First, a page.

In Germany, even tramps have CD-players

Homelessness does not preclude cleanliness and order in Hamburg. Imre Karacs meets the world's most houseproud street-dwellers

GUNTER is rather proud of his little abode in central Hamburg. "That's a listed monument," he says, pointing at the roof over his head: the arch of a bridge. The icy Baltic wind blows through the yard-high gaps between the plywood wall of the shack and the monumental masonry. A pyre of wood smouldering in a converted oil drum in the "kitchen" belches out black smoke but radiates little heat. It is just above freezing outside, and not much warmer within the enclosure, elevated to bedroom status by the seven mattresses lying on the concrete floor.

Still, the archway's landlord thinks he is lucky. Hundreds of other homeless people doss down in far worse places, dropping in exhaustion on sheltered corners of the nearby Reeperbahn, Hamburg's ill-famed avenue of sleaze. Not Gunter, who after nine years on the street has rediscovered homeliness, companionship - and wealth. His "house", shared with up to 10 people on any given night, has all mod cons, including satellite television, a stereo with CD player, a bathroom of sorts and, most important of all, a vacuum cleaner. The house rules are that everybody must have a bath three times a week.

"Order, cleanliness, honesty," Gunter recites the three cardinal German virtues. It is a mantra he has been humming since the most tragic day of his life a year ago, when his best friend Luden keeled over in a drunken stupor and never got up again. A small wooden cross now marks the spot where Luden fell, surrounded by boxes that will blossom in the summer.

The memorial was the first step towards redemption. "If we don't clean up our lives, we'll all die," Gunter declared, and the gang of homeless set about building a home. Pieces of discarded furniture and plywood were assembled for the wall, rugs salvaged from rubbish dumps were laid down on the concrete. Wielding brooms and shlepping buckets of water from a youth hostel 100 yards up the hill, the chaotic hovel's residents in no time created a clean and orderly hovel.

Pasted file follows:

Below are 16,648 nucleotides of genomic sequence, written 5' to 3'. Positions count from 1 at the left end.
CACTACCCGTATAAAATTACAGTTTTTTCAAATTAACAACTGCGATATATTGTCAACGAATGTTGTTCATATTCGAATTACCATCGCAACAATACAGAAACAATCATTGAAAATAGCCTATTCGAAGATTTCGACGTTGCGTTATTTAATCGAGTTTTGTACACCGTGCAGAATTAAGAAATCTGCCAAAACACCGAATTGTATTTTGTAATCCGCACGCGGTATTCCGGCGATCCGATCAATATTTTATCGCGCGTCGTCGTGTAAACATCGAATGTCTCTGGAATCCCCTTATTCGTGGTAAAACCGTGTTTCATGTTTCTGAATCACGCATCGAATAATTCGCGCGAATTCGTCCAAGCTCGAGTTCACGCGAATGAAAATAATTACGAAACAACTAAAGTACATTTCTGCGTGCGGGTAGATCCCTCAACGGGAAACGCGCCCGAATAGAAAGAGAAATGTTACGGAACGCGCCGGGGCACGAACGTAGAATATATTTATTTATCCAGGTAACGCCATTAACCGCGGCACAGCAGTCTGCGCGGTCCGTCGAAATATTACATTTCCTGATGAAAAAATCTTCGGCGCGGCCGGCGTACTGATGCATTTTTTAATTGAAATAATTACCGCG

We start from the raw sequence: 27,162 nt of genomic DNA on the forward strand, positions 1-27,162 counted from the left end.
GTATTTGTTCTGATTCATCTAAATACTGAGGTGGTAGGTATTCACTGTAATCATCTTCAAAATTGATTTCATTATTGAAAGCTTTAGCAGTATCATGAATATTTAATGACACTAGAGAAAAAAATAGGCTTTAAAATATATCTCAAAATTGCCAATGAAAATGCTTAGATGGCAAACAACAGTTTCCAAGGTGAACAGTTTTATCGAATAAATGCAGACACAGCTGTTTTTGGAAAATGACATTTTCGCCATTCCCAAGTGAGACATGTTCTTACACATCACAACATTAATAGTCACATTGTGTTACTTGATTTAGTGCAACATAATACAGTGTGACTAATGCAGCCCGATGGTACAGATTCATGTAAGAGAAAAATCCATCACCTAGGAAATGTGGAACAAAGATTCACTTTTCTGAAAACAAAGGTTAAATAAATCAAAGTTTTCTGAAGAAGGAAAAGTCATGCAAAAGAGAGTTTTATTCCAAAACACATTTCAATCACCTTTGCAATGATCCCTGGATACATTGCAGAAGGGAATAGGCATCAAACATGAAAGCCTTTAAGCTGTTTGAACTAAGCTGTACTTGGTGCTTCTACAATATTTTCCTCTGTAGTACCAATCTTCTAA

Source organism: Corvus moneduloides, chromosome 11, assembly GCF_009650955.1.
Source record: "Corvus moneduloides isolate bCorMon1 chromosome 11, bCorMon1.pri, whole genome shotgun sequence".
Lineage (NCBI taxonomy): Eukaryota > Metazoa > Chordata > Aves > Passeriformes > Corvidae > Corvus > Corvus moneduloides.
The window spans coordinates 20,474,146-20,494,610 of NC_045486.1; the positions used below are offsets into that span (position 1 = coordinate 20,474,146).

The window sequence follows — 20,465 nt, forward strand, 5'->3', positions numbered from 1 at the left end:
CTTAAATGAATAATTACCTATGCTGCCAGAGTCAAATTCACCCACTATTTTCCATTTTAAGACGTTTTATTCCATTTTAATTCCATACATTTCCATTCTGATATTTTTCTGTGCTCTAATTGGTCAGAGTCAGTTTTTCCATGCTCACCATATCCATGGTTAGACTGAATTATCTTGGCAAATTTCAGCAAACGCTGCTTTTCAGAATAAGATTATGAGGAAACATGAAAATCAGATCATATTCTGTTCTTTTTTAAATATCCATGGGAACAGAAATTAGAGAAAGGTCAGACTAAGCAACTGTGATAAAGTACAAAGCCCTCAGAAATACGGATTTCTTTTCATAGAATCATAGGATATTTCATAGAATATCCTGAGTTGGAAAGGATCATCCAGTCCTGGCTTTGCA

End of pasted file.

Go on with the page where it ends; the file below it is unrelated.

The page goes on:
Then the miracle happened. Witnessing this unique urban regeneration project, people from the neighbourhood started to bring gifts: some food, a few clothes, and pieces of furniture for which they no longer had any use. That is when the worn sofas arrived, all gratefully received, dusted down and crammed into the shrinking living space. Then came the gadgets and the two generators to power them.

And one day a Mercedes pulled up. "I have DM2,000 (pounds 880) to spend on you. What do you need?" asked the driver. "Well," they replied hesitantly, "we could do with a colour telly instead of that old black-and-white one." "What else?" the man barked. It took some time to fill the shopping list. The Mercedes eventually drove away, only to return within the hour with a full boot. The 24-inch colour television set now stands on a cupboard in the centre of the living room, although the satellite dish has not been fitted because the bridge cuts out the signal. The stereo and the heavy metal CDs that came with it get a lot of use, but the video recorder remains in its box.

Generosity flows unabated, but Gunter and his friends are becoming overwhelmed. By Christmas they were able to fill more than 20 boxes with clothes for Bosnian refugees. "We have more than we need," says Renate, the only woman in the house, who takes turns with Gunter to cook the evening meal. "Now it's our turn to help others." She gives me a guided tour, showing off the boxes all packed to be sent to the needy. A van from a local charity calls several times a week, not to bring things, but to take them away for distribution.